Reply: As for the apology, no worries. As for the “more people learned snuck than learned sneak,” there is, of course, no way to know whether that is true or false. I cannot imagine–or perhaps it is that I am loath to imagine– that there are teachers who actually stand at the front of the classroom and say “sneak, snuck, has/have snuck”–or would it be have/has snucken? I would, however, believe that it is taught in some places as an “alternative” conjugation, but that was actually part of my point, i.e., there are myriad intelligent individuals who use snuck as the past tense and might appreciate knowing that sneaked is actually the past tense. Again, usage is up to the individual. My goal is to give information to people who are interested, not to be the grammar dictator (unless, of course, it pays more than my current job). Thanks for your articulate, civil discussion.

  4. Hey, I’d like to invite you to my Grammar Group:

    http://www.blogcatalog.com/group/the-grammar-group

  5. Jeffrey Carlton said

    I don’t know what it was I was formally taught as regards sneak and its tenses, too many years ago, I suppose. But perhaps it was through conversations with friends, family, and from watching television that really ingrained in me what I finally came to accept as the true (for me) word to use. I can remember talking with boys and girls when I was a child and we spoke of sneaking about the kitchen and taking snacks we weren’t supposed to know about. We never said, “I sneaked into the kitchen…”. It was always, “I snuck into the kitchen…”. As you say, there was never any criticism over the use of this word, not like when you might say, “Tommy and me went…” and suddenly there was a, “You mean ‘Tommy and I, don’t you?'”. I have the distinct feeling it was never brought up in school, because I was the school spelling bee champion, and I feel if the word ‘sneaked’ had made an appearance in our lesson for the day, it would have raised a huge red flag and sounded off so many bells and whistles that it would have been for me equivalent to the day JFK was assassinated, one I would never have forgotten. So over the years, I don’t even think I considered the existence of such a word as ‘sneaked’ until I started seeing it in certain books I was reading, and even then it only jolted me to the point of wanting to write these guys and tell them to start using proper English. I guess it’s like you say, one man’s meat is another man’s poison.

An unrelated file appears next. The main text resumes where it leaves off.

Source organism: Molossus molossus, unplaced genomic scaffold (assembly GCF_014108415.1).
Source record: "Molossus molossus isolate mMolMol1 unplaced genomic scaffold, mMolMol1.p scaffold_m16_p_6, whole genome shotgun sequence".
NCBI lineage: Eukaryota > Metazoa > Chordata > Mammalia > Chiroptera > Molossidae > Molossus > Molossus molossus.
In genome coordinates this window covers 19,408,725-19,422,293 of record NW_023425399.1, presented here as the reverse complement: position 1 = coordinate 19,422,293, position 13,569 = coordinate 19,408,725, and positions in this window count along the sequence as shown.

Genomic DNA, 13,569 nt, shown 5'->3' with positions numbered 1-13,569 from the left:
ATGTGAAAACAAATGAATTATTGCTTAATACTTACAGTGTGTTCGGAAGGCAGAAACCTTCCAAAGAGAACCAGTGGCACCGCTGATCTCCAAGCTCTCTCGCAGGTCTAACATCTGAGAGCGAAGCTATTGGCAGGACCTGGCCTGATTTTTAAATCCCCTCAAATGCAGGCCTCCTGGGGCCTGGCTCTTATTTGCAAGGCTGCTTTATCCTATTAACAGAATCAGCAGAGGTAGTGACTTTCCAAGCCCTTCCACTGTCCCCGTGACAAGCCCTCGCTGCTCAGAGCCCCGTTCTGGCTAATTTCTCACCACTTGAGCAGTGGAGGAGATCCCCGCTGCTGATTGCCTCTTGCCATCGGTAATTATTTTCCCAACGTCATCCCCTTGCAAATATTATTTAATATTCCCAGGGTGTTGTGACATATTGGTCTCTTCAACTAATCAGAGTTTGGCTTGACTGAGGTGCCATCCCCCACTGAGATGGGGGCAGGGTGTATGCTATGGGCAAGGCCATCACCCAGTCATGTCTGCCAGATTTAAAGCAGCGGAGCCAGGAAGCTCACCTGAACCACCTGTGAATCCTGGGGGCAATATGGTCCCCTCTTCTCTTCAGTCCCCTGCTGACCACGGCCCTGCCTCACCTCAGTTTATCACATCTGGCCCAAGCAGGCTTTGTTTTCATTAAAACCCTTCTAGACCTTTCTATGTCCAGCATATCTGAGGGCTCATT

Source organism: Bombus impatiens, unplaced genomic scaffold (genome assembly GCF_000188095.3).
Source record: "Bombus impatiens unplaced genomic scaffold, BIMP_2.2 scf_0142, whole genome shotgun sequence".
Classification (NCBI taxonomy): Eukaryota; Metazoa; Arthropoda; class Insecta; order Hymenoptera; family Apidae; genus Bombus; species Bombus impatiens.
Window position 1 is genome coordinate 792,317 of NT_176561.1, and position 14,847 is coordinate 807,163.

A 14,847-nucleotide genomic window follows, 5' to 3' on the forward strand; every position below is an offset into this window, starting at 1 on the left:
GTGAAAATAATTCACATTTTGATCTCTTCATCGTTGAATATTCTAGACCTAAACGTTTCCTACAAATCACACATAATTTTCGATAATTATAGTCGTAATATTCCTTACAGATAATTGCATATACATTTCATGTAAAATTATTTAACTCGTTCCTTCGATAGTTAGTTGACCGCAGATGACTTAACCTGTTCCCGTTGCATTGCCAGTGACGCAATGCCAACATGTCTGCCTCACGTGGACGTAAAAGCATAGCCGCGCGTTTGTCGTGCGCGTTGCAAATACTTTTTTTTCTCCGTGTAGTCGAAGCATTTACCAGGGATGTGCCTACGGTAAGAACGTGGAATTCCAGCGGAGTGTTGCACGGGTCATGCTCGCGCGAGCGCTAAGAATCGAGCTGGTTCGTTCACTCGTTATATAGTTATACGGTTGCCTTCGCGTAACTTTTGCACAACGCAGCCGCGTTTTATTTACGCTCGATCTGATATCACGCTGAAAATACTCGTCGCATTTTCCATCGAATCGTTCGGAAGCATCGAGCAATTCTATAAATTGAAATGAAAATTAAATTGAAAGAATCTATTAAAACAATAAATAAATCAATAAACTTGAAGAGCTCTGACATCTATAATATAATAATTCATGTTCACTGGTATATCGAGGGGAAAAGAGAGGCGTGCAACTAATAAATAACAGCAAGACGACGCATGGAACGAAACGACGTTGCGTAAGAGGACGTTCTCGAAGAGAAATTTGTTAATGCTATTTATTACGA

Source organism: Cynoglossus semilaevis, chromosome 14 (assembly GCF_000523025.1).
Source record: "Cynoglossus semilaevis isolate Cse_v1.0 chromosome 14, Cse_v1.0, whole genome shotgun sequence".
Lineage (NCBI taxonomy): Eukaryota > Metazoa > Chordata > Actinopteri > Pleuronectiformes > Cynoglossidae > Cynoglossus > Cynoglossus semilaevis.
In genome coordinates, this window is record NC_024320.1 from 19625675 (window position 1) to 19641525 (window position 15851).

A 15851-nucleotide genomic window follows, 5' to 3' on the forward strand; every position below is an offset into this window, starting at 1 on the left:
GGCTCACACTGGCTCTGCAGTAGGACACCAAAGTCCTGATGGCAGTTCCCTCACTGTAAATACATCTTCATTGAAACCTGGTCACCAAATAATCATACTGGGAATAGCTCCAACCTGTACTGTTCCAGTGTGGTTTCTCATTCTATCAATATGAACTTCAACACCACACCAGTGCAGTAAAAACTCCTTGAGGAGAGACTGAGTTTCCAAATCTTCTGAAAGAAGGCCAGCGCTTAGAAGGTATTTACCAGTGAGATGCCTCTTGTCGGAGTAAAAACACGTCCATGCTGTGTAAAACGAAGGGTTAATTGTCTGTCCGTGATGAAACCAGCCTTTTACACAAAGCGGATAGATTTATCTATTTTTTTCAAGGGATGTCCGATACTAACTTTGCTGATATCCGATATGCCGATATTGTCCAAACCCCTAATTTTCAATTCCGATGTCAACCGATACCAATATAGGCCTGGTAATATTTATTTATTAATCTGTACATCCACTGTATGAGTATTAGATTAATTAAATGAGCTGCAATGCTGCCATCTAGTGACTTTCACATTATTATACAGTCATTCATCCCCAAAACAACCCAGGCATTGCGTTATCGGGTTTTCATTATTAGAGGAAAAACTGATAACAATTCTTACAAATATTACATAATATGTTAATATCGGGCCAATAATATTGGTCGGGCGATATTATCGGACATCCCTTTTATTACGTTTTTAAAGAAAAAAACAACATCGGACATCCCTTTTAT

6. Scott said

    I just wrote about a study that I came across that talked about this very sort of thing:

    http://translation-blog.trustedtranslations.com/the-past-tense-then-and-nowthe-past-tense-then-and-now-2008-12-02.html

    I am becoming a big fan of the blog, too!

    Reply: Scott, thanks for sharing the information about the study. It’ll be interesting to see their perspective on the subject.

    We’re so glad you’re enjoying the blog. Thanks!

  7. Kristine said

    My 9year old boy, in the 3rd grade, came home with a writing project. He used the work “sneaked” in his writing. His teacher corrected him and said, “it is snuck”. He told his teacher, “my dad said it’s “sneaked”. She said, “no, it’s snuck”. He had to change his correct work and put the incorrect one in his writing project. I’m going to print your information out and have my son use “sneaked” in his writing.

    Reply: I’m appalled that a teacher wouldn’t know the difference. At the very LEAST, she should have known that sneaked is the PREFERRED form and that snuck is considered by many to be an alternative form (if you believe in the fallacy of alternative forms since they’re usually errors that have gained popularity because of teachers such as your son’s). Maybe someone ought to alert the principal.

    Thanks for writing.

  8. Bob said

    I see the word “snuck” as American and the word “sneaked” as British. I don’t consider it an error.

    • Rupert the English teacher said

      I’m a British English teacher and I didn’t know the correct answer until I “googled” it. I felt that snuck was correct, even though I suspected it to be possibly wrong. I like the word snuck. It is nasal and staccato and, yes, sneaky.

  9. Patrick said

    I am a 19-year-old college student who has, until reading this blog post, never heard the word “sneaked” in either its past tense or past perfect tense forms, or at least not consciously. I am a bit bothered by the stance you take on the issue. Because something is historical, it’s correct? Taken to an extreme, this argument states that we should be dropping thee and thou into all of our formal writing. I also took a linguistics class and one thing that was stressed was that language is constantly evolving. “Snuck” is in the dictionary because it is a word that people use and holds meaning, as is “sneaked.” There seems to be no reason for your disdain for “snuck” other than the fact that it is not the way you change “sneak” to past tense and thus not correct. I think a more open-mind and acceptance of linguistic evolution and diversity would be beneficial to this blog and it’s readers.

    • languageandgrammar said

      This blog is not about having an open mind about language changes, especially those being perpetuated by a common error; it’s about how words have traditionally been used for those who want to know.

      We’re glad that we enlightened you to the fact that sneak is a regular verb, meaning its primary past tense is sneaked.

Sorry, the comment form is closed at this time.

 
Follow

Get every new post delivered to your Inbox.

Join 147 other followers

%d bloggers like this: